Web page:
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A History of the Gipsies by Walter Simson

Who on the Gipsies writes in Fife


had obtained some of the Gipsy language from a principal family of the tribe, on condition of not publishing names, or place of residence; and, at many miles' distance, I had also obtained some particulars relative to the customs and manners of the race, from a highly respectable farmer, in the south of Scotland. At his farm, the family alluded to always took up their quarters, in their periodical journeys through the country. The farmer, without ever thinking of the consequences, told them that I was collecting materials for a publication on the Tinklers, in Scotland, and that everything relative to their tribe would be given to the world. The aged chief of the family was thrown into the greatest distress, at the idea of the name and residence of himself and family being made public. I received a letter from the family, deeply lamenting that they had ever communicated a word to me relative to their language, and stating that the old man was like to break his heart, at his own imprudence, being in agony at the thought of his language being published to the world. I assured them, however, that they had no cause for fear, as I had never so much as mentioned their names to their friend, the farmer, and that I would strictly adhere to the promise I had given them. This was one of the many instances in which I was obstructed in my labours, for, however cautious I might personally be, others, who became in some way or other acquainted with my object, were, from inconsiderate meddling,
the cause of many difficulties being thrown in my way, and the consequent loss of much interesting information. But for this unfortunate circumstance, I am sanguine, from the method I took in managing the Gipsies, I would have been able to collect songs, and sentences of their language, and much more information than what has been procured, at whatever value the reader may estimate that; for the Gipsies are always more or less in communication with each other, in their various divisions of the country, especially when threatened with anything deemed dangerous, which they circulate among themselves with astonishing celerity.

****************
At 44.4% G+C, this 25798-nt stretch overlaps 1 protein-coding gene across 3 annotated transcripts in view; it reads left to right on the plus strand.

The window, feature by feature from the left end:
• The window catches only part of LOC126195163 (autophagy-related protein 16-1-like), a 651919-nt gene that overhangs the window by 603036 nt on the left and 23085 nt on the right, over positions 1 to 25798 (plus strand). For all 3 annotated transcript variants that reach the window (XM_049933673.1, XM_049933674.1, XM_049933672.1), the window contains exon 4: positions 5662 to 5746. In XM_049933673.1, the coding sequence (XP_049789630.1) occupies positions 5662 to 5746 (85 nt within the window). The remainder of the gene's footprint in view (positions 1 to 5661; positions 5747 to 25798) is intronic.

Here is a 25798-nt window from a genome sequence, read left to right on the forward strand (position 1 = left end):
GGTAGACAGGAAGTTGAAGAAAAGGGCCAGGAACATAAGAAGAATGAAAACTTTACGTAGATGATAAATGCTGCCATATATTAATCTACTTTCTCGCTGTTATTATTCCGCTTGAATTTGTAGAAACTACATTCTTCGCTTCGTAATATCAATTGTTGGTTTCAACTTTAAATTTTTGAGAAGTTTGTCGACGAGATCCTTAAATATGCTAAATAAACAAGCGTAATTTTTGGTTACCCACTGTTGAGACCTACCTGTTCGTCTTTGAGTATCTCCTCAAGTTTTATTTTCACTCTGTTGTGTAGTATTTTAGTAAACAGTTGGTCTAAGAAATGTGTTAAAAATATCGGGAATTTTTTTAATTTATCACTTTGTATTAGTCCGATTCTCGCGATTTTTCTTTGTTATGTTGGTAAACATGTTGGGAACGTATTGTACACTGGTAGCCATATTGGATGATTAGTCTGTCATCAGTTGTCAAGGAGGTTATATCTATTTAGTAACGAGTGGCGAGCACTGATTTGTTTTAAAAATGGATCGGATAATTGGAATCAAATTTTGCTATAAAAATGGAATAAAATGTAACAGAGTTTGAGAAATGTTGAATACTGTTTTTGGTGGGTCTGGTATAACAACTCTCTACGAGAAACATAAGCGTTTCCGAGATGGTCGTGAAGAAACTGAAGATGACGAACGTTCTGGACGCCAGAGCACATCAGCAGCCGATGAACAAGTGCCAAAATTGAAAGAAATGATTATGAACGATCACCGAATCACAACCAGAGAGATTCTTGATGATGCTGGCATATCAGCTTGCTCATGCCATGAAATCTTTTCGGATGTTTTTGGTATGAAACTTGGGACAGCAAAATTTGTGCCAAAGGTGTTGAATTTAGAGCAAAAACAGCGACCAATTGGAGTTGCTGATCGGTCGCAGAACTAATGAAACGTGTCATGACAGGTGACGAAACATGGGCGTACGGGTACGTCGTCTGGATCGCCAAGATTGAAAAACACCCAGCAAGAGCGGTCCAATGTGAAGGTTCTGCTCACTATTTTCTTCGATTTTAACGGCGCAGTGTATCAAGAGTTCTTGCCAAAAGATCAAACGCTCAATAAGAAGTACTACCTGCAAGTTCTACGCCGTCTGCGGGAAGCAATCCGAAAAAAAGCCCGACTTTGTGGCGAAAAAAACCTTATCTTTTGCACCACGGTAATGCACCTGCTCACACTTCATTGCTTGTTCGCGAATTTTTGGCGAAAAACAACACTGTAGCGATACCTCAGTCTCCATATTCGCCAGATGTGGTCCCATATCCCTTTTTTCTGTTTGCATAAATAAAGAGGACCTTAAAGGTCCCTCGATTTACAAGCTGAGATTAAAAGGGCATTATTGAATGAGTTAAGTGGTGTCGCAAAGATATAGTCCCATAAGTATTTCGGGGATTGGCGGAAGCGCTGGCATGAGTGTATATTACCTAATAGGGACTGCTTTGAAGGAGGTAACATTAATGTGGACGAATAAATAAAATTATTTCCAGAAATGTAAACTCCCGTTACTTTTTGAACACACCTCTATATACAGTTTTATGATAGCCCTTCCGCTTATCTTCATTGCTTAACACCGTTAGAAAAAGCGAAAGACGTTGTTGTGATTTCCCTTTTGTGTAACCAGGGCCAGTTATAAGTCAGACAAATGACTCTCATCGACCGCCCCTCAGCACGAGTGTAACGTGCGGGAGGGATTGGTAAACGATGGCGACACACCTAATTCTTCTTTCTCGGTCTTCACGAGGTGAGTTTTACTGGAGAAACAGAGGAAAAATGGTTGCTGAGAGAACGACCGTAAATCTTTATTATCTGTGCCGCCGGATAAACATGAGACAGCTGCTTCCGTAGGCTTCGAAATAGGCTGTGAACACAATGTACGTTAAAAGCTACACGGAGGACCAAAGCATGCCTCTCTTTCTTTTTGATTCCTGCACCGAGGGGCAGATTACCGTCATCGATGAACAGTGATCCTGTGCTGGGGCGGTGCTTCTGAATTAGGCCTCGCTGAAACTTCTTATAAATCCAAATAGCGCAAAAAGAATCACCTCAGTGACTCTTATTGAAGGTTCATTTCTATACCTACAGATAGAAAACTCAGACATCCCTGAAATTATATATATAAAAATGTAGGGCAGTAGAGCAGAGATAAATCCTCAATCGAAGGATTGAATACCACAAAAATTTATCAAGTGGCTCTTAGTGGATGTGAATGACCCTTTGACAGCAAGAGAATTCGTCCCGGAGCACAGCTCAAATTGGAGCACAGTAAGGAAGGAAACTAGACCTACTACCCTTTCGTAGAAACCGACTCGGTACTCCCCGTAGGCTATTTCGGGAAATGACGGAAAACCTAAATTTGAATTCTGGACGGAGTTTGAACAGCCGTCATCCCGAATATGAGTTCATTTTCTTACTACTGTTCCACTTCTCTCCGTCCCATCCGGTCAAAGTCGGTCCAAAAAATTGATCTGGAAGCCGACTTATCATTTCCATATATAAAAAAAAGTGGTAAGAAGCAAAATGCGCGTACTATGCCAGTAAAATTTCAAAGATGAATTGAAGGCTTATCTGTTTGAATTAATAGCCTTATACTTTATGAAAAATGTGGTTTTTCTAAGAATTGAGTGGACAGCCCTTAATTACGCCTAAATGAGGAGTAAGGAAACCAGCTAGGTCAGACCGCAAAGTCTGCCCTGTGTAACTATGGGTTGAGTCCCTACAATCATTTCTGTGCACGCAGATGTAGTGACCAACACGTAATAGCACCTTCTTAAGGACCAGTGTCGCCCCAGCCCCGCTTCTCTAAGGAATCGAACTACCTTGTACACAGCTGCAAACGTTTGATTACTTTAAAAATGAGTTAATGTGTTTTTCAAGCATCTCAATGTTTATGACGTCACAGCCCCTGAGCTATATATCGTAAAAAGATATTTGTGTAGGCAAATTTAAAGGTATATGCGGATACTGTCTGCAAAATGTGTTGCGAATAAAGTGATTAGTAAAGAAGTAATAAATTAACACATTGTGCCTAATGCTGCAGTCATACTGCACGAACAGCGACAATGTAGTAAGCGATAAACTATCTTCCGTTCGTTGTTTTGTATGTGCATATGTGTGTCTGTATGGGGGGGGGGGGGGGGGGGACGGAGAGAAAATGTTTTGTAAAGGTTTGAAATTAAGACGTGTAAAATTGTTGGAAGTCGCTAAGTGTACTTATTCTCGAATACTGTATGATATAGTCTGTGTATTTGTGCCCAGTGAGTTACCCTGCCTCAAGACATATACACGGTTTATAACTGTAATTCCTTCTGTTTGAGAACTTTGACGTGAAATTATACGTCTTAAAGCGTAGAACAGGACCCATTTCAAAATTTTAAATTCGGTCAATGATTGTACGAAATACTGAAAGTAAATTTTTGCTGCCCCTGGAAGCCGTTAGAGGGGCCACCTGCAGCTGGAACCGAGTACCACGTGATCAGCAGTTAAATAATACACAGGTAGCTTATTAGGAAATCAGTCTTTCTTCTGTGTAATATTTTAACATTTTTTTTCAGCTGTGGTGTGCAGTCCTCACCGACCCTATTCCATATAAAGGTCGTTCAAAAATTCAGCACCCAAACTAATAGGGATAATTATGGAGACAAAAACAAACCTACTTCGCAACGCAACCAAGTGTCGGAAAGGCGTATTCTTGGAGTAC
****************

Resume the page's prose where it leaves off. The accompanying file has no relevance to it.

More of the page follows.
Professor Wilson, in a poetical notice of Blackwood's Magazine, writes:

"Few things more sweetly vary civil life Than a barbarian, savage Tinkler tale; Our friend, who on the Gipsies writes in Fife, We verily believe promotes our sale."

And, in revising his works, in 1831, Sir Walter Scott, in a note to Quentin Durward, says, relative to the present work:

"It is natural to suppose, the band, (Gipsy), as it now exists, is much mingled with Europeans; but most of these have been brought up from childhood among them, and learned all their practices. . . . When they are in closest contact with the ordinary peasants around them, they still keep their language a mystery. There is little doubt, however, that it is a dialect of the Hindostanee, from the specimens produced by Grellmann, Hoyland, and others who have written on the subject. But the author, (continues Sir Walter,) has, besides their authority, personal occasion to know, that an individual, out of mere curiosity, and availing himself, with patience and assiduity, of such opportunities as offered, has made himself capable of conversing with any Gipsy whom he meets, or can, like the royal Hal, drink with any tinker, in his own language.[23] The astonishment excited among these vagrants, on finding a stranger participant of their mystery, occasions very ludicrous scenes. It is to be hoped this gentleman will publish the knowledge he possesses on so singular a topic. There are prudential reasons for postponing this disclosure at present, for, although much more reconciled to society since they have been less the objects of legal persecution, the Gipsies are still a ferocious and vindictive people."[24]

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